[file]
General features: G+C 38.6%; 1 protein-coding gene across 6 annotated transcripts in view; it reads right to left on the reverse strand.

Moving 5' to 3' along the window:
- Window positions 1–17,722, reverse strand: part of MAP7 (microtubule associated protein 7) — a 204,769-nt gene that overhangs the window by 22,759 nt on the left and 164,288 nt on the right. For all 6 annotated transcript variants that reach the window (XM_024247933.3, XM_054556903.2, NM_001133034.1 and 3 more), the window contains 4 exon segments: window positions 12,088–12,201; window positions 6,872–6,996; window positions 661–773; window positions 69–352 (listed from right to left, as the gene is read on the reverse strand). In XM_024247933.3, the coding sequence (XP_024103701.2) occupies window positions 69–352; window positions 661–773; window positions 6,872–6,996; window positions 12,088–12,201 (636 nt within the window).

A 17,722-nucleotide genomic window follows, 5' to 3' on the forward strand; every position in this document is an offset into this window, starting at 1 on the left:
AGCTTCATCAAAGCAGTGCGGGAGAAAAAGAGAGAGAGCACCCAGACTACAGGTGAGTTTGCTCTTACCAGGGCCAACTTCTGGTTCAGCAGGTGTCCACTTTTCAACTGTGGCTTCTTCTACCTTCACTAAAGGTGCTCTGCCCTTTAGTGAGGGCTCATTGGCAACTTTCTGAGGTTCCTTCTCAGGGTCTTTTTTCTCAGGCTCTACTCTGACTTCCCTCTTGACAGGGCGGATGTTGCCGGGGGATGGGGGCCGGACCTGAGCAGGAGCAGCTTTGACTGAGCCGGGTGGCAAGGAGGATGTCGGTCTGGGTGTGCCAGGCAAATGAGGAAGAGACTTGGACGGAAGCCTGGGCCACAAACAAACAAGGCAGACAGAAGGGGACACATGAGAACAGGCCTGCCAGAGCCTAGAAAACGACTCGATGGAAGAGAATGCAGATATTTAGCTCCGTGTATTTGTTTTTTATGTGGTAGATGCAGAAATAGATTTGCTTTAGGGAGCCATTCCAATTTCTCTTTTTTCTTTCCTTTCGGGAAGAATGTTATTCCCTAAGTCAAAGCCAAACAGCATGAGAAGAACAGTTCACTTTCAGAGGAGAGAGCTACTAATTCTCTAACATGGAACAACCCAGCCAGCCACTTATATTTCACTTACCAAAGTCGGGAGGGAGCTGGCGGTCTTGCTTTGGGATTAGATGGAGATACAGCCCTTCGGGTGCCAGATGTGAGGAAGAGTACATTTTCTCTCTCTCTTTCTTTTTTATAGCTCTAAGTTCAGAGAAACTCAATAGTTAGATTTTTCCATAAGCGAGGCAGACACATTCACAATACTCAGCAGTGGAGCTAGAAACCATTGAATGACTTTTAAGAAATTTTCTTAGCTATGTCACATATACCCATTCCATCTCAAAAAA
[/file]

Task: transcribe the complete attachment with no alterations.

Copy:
General features: G+C 38.6%; 1 protein-coding gene across 6 annotated transcripts in view; it reads right to left on the reverse strand.

Moving 5' to 3' along the window:
- Window positions 1–17,722, reverse strand: part of MAP7 (microtubule associated protein 7) — a 204,769-nt gene that overhangs the window by 22,759 nt on the left and 164,288 nt on the right. For all 6 annotated transcript variants that reach the window (XM_024247933.3, XM_054556903.2, NM_001133034.1 and 3 more), the window contains 4 exon segments: window positions 12,088–12,201; window positions 6,872–6,996; window positions 661–773; window positions 69–352 (listed from right to left, as the gene is read on the reverse strand). In XM_024247933.3, the coding sequence (XP_024103701.2) occupies window positions 69–352; window positions 661–773; window positions 6,872–6,996; window positions 12,088–12,201 (636 nt within the window).

A 17,722-nucleotide genomic window follows, 5' to 3' on the forward strand; every position in this document is an offset into this window, starting at 1 on the left:
AGCTTCATCAAAGCAGTGCGGGAGAAAAAGAGAGAGAGCACCCAGACTACAGGTGAGTTTGCTCTTACCAGGGCCAACTTCTGGTTCAGCAGGTGTCCACTTTTCAACTGTGGCTTCTTCTACCTTCACTAAAGGTGCTCTGCCCTTTAGTGAGGGCTCATTGGCAACTTTCTGAGGTTCCTTCTCAGGGTCTTTTTTCTCAGGCTCTACTCTGACTTCCCTCTTGACAGGGCGGATGTTGCCGGGGGATGGGGGCCGGACCTGAGCAGGAGCAGCTTTGACTGAGCCGGGTGGCAAGGAGGATGTCGGTCTGGGTGTGCCAGGCAAATGAGGAAGAGACTTGGACGGAAGCCTGGGCCACAAACAAACAAGGCAGACAGAAGGGGACACATGAGAACAGGCCTGCCAGAGCCTAGAAAACGACTCGATGGAAGAGAATGCAGATATTTAGCTCCGTGTATTTGTTTTTTATGTGGTAGATGCAGAAATAGATTTGCTTTAGGGAGCCATTCCAATTTCTCTTTTTTCTTTCCTTTCGGGAAGAATGTTATTCCCTAAGTCAAAGCCAAACAGCATGAGAAGAACAGTTCACTTTCAGAGGAGAGAGCTACTAATTCTCTAACATGGAACAACCCAGCCAGCCACTTATATTTCACTTACCAAAGTCGGGAGGGAGCTGGCGGTCTTGCTTTGGGATTAGATGGAGATACAGCCCTTCGGGTGCCAGATGTGAGGAAGAGTACATTTTCTCTCTCTCTTTCTTTTTTATAGCTCTAAGTTCAGAGAAACTCAATAGTTAGATTTTTCCATAAGCGAGGCAGACACATTCACAATACTCAGCAGTGGAGCTAGAAACCATTGAATGACTTTTAAGAAATTTTCTTAGCTATGTCACATATACCCATTCCATCTCAAAAAA